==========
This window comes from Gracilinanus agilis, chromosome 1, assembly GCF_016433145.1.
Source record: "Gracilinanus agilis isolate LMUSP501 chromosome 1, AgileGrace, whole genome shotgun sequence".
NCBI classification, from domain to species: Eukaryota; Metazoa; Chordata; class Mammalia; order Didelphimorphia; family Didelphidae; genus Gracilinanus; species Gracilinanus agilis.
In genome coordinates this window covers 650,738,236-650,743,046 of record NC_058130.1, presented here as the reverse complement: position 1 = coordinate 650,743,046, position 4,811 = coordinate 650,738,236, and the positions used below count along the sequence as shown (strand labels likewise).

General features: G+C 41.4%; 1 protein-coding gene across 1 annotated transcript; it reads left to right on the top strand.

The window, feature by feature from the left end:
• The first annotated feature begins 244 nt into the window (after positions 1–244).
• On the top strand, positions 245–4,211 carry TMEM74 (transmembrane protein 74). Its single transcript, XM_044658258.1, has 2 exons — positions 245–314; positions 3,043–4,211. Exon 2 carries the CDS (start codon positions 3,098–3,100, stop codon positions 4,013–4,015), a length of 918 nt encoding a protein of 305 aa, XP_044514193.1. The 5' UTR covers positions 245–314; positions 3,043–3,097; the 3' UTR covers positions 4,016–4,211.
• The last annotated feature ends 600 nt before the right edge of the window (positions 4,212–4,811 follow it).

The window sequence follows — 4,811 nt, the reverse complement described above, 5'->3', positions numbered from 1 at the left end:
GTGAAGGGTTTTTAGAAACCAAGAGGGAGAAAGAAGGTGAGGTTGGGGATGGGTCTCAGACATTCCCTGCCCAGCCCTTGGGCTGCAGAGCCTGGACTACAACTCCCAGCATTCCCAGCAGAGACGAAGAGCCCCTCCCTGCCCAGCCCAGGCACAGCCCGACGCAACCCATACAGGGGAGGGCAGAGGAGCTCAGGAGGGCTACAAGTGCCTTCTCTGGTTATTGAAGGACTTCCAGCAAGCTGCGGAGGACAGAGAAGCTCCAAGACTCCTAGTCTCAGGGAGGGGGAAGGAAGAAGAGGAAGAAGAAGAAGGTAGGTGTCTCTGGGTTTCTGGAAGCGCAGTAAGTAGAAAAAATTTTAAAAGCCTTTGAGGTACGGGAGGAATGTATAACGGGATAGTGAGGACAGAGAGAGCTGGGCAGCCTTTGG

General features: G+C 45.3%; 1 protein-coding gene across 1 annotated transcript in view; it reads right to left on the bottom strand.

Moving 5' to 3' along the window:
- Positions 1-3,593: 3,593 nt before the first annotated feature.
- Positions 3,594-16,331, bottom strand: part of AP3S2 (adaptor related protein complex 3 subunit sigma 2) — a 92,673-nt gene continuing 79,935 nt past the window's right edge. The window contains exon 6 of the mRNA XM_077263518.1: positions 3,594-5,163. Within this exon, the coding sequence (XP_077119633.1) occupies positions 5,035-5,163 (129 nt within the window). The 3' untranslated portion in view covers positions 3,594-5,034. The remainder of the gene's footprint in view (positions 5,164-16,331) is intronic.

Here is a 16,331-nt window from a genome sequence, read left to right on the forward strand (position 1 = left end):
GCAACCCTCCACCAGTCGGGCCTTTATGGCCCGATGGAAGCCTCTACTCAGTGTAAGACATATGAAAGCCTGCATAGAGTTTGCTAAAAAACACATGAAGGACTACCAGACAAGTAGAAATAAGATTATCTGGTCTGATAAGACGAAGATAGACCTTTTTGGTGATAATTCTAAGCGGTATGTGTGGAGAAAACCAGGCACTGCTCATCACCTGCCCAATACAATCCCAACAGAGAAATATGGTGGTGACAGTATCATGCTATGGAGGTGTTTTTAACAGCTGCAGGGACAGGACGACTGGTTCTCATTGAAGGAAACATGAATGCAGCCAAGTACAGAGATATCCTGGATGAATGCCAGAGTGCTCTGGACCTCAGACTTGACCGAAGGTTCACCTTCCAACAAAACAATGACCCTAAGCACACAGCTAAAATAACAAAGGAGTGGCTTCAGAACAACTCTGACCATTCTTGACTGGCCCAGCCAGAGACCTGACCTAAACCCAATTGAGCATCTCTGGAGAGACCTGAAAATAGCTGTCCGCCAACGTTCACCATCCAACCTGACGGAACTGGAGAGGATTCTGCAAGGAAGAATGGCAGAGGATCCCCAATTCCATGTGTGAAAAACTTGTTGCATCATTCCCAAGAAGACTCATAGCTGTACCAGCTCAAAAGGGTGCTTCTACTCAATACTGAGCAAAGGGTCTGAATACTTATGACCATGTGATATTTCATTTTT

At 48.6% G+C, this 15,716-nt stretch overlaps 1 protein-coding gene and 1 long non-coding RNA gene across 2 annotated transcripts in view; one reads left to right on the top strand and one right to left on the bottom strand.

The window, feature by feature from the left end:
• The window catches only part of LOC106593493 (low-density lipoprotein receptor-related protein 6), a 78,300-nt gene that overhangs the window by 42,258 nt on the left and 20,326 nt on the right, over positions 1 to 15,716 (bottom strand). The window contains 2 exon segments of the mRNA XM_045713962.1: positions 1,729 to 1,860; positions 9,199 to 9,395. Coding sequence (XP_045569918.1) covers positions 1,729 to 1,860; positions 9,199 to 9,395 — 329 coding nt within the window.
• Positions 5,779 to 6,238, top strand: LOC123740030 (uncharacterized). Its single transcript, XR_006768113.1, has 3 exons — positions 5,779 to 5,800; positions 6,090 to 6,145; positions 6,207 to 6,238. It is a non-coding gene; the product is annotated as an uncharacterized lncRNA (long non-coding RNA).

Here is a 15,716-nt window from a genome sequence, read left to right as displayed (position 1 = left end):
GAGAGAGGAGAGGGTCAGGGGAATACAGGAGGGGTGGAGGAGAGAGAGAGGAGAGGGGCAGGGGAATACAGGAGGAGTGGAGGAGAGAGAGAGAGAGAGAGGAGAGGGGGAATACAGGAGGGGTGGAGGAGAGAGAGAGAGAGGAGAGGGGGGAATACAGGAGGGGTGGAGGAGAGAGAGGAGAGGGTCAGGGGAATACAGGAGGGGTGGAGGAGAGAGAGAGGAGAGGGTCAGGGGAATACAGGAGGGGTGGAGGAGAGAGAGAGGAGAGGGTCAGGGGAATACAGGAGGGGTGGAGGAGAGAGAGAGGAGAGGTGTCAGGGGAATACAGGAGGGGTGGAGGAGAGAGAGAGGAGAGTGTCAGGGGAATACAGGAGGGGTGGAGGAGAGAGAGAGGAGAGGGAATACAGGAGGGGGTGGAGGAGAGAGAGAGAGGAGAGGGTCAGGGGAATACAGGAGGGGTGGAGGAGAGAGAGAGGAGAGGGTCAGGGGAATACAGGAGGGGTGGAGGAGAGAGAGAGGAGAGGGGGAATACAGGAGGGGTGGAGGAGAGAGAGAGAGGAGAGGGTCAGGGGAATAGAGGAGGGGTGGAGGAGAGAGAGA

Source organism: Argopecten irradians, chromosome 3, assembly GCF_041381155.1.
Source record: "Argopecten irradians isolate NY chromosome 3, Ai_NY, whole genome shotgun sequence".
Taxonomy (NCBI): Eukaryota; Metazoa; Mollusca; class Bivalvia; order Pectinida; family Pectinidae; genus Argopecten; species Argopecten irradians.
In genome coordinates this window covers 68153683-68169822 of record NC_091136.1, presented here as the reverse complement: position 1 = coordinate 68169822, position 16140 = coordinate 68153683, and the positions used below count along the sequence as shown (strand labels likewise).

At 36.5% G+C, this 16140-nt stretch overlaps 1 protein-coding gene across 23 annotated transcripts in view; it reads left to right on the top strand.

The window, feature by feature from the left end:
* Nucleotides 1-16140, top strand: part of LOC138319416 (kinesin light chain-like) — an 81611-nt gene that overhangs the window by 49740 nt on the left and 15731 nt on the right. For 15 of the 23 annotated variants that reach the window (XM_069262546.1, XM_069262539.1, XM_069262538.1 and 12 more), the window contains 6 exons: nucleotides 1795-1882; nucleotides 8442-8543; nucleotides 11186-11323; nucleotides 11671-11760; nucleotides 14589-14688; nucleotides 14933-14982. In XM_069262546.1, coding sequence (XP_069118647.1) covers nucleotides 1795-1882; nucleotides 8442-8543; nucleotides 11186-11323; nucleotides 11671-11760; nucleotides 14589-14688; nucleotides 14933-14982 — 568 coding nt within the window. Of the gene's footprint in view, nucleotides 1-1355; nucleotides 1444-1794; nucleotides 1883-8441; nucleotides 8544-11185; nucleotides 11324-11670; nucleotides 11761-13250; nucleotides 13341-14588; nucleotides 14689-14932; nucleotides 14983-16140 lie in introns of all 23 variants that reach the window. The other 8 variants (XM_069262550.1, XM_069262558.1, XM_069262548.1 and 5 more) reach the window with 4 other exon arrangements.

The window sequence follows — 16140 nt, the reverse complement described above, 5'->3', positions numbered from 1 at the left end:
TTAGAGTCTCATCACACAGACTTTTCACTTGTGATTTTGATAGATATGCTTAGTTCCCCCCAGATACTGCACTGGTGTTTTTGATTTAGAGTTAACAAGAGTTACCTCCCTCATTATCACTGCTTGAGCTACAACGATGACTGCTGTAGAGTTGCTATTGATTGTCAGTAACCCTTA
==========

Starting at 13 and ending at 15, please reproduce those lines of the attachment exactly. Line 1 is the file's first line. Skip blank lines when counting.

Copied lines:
Moving 5' to 3' along the window:
- Positions 1-3,593: 3,593 nt before the first annotated feature.
- Positions 3,594-16,331, bottom strand: part of AP3S2 (adaptor related protein complex 3 subunit sigma 2) — a 92,673-nt gene continuing 79,935 nt past the window's right edge. The window contains exon 6 of the mRNA XM_077263518.1: positions 3,594-5,163. Within this exon, the coding sequence (XP_077119633.1) occupies positions 5,035-5,163 (129 nt within the window). The 3' untranslated portion in view covers positions 3,594-5,034. The remainder of the gene's footprint in view (positions 5,164-16,331) is intronic.